What Is The Real Cost Of Hiring Your Friends?

Many clients hire us for strategic planning and management to help them grow their businesses. In our process in evaluating these businesses, we get to see the intricate ways many businesses function. Some run like a well oiled machines while others seem like utter chaos. Often times that chaos runs deep in the business processes and becomes a roadblock or sand in a machine.

While other organizations elect to hire obviously unqualified candidates for positions employees themselves admit not knowing how to perform. I wanted to take a deeper look at this.

Forbes reports that internal friendships might make them more attractive as an employee but also because the candidate has a reputation to protect with his or her friends, and feel an obligation towards them and the firm. In many government offices, Mayors place friends and family can usually be counted on for loyalty, and they know their strengths, according to Santa Clara University. Cronyism occurs within a network of insiders-the "good ole' boys," who offer favors on each other. The main problem with such practices is incompetence. In 1883, the American Civil Service Act was passed because so many patronage jobs were being filled by people where their only qualification for employment was their unwavering support for a party or candidate.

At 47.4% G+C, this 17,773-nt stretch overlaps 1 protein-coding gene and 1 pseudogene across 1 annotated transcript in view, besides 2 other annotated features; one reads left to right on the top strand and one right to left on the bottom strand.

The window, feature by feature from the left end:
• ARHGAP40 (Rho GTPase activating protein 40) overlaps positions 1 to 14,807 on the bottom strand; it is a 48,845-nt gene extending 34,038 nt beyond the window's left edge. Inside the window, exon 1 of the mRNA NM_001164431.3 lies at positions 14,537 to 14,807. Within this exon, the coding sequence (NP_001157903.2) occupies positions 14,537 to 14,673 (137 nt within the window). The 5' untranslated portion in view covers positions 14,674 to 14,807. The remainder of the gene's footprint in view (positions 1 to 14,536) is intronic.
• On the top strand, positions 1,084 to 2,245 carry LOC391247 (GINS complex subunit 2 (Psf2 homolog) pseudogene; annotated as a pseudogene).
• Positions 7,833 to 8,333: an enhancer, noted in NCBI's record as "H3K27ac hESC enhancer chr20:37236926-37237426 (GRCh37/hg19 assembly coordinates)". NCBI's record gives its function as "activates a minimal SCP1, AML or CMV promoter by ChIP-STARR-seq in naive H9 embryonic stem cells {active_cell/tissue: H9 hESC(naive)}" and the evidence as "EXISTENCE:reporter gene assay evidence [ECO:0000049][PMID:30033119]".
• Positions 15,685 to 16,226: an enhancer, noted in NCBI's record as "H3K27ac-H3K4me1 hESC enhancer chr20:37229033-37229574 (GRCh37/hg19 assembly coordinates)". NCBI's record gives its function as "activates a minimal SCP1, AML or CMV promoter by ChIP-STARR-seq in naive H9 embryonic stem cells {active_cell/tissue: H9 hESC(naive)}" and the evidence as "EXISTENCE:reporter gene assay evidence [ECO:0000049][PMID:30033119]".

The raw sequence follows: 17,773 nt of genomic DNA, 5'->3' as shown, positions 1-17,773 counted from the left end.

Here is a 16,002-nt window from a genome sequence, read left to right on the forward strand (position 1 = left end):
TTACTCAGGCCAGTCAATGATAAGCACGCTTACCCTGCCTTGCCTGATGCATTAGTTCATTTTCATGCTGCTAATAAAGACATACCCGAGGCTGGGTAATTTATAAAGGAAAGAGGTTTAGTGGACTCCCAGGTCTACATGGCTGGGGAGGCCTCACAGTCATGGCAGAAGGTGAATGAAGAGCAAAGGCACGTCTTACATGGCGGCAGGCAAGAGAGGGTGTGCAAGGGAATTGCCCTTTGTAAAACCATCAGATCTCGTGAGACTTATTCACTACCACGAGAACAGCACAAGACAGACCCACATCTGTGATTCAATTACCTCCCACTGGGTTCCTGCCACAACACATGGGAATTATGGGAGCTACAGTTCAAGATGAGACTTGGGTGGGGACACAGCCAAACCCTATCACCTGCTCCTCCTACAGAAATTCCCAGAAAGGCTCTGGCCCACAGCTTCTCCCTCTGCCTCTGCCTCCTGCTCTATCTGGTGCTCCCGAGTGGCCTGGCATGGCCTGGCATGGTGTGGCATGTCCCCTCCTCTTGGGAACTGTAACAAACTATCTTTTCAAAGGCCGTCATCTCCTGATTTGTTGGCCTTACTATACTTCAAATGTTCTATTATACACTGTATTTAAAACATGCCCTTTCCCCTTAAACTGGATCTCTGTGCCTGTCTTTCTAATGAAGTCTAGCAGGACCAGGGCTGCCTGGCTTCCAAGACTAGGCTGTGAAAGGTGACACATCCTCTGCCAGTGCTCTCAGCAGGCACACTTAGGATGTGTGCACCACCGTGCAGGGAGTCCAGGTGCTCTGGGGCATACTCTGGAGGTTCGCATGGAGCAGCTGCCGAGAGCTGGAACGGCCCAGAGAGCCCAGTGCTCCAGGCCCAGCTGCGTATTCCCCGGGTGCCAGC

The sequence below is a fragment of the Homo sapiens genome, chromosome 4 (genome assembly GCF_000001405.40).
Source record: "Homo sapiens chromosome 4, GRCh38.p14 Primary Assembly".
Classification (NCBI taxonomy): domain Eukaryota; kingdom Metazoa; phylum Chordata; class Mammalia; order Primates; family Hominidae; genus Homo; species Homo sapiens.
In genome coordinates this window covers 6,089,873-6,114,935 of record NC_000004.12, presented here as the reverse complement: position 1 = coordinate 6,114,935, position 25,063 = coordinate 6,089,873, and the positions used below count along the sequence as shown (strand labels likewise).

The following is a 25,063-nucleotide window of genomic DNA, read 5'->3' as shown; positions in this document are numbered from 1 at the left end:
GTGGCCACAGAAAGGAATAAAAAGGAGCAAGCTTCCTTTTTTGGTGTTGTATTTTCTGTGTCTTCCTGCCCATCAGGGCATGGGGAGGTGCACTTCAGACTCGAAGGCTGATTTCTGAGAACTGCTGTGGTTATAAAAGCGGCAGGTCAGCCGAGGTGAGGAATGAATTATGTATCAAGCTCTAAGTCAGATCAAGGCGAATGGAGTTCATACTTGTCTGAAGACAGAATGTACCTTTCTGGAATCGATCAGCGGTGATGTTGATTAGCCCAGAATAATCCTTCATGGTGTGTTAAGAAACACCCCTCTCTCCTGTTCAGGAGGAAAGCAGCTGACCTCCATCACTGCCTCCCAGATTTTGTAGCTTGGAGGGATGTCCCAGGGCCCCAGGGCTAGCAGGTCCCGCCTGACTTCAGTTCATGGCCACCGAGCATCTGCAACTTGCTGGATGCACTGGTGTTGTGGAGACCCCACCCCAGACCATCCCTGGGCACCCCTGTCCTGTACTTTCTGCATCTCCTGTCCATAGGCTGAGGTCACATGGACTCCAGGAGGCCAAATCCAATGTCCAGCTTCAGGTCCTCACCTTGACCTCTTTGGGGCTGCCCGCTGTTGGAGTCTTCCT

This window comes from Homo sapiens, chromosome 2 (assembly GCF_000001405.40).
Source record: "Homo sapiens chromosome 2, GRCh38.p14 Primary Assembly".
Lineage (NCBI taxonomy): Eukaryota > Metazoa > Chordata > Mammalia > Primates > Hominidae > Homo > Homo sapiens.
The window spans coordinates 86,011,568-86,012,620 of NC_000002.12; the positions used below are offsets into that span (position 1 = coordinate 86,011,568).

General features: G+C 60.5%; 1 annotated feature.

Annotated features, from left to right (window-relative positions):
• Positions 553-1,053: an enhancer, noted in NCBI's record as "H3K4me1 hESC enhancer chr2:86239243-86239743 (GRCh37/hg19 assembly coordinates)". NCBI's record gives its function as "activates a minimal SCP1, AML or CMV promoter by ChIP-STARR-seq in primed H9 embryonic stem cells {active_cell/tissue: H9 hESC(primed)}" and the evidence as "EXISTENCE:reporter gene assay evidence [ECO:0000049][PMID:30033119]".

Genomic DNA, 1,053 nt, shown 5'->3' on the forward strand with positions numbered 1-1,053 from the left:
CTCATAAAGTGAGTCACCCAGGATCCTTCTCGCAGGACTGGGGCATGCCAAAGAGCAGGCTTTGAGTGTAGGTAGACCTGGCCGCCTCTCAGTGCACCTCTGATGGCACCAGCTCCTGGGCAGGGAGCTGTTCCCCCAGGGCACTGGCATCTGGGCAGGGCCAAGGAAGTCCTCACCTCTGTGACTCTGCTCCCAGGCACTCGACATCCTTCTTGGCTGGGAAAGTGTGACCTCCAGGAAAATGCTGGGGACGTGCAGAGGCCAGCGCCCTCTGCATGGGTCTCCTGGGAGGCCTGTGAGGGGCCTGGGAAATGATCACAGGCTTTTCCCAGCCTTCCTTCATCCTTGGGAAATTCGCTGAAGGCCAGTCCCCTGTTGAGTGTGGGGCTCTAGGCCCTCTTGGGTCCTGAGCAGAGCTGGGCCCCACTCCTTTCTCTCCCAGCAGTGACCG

Corporate or small businesses can also fall victim to favoritism which weakens office morale, public faith in the integrity of the organization and brand. In some businesses, the only criteria for a hiring a friend is that fact they are their buddy. What about the candidates inability to perform the job not to mention the staff members who have to compensate in additional workload due to nepotism? Not to mention how other employees will not put the extra effort to get promoted and morale will take a downhill turn because resentment and indifference can lead to reduced productivity as well as employee turnover.